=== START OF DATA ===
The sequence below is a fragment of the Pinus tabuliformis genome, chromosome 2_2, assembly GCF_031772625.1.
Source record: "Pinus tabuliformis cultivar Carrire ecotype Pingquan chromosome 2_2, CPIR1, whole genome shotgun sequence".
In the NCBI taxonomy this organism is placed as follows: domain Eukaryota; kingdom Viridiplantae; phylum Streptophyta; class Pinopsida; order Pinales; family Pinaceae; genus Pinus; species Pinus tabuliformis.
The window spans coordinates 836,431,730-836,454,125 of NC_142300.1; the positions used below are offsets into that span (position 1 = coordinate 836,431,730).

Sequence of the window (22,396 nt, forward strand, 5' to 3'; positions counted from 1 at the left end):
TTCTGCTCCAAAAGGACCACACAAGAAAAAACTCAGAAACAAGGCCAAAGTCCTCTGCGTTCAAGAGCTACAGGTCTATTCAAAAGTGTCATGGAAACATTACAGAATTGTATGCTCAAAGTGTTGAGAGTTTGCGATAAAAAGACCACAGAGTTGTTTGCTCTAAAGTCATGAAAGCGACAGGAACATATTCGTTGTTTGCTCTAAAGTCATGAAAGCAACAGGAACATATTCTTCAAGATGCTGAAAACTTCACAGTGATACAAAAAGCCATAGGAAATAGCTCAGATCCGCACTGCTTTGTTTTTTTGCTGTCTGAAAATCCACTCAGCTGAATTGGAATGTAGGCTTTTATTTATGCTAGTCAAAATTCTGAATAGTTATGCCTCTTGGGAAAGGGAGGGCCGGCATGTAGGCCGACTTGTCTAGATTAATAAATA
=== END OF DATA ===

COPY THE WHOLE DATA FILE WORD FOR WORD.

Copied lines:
The sequence below is a fragment of the Pinus tabuliformis genome, chromosome 2_2, assembly GCF_031772625.1.
Source record: "Pinus tabuliformis cultivar Carrire ecotype Pingquan chromosome 2_2, CPIR1, whole genome shotgun sequence".
In the NCBI taxonomy this organism is placed as follows: domain Eukaryota; kingdom Viridiplantae; phylum Streptophyta; class Pinopsida; order Pinales; family Pinaceae; genus Pinus; species Pinus tabuliformis.
The window spans coordinates 836,431,730-836,454,125 of NC_142300.1; the positions used below are offsets into that span (position 1 = coordinate 836,431,730).

Sequence of the window (22,396 nt, forward strand, 5' to 3'; positions counted from 1 at the left end):
TTCTGCTCCAAAAGGACCACACAAGAAAAAACTCAGAAACAAGGCCAAAGTCCTCTGCGTTCAAGAGCTACAGGTCTATTCAAAAGTGTCATGGAAACATTACAGAATTGTATGCTCAAAGTGTTGAGAGTTTGCGATAAAAAGACCACAGAGTTGTTTGCTCTAAAGTCATGAAAGCGACAGGAACATATTCGTTGTTTGCTCTAAAGTCATGAAAGCAACAGGAACATATTCTTCAAGATGCTGAAAACTTCACAGTGATACAAAAAGCCATAGGAAATAGCTCAGATCCGCACTGCTTTGTTTTTTTGCTGTCTGAAAATCCACTCAGCTGAATTGGAATGTAGGCTTTTATTTATGCTAGTCAAAATTCTGAATAGTTATGCCTCTTGGGAAAGGGAGGGCCGGCATGTAGGCCGACTTGTCTAGATTAATAAATA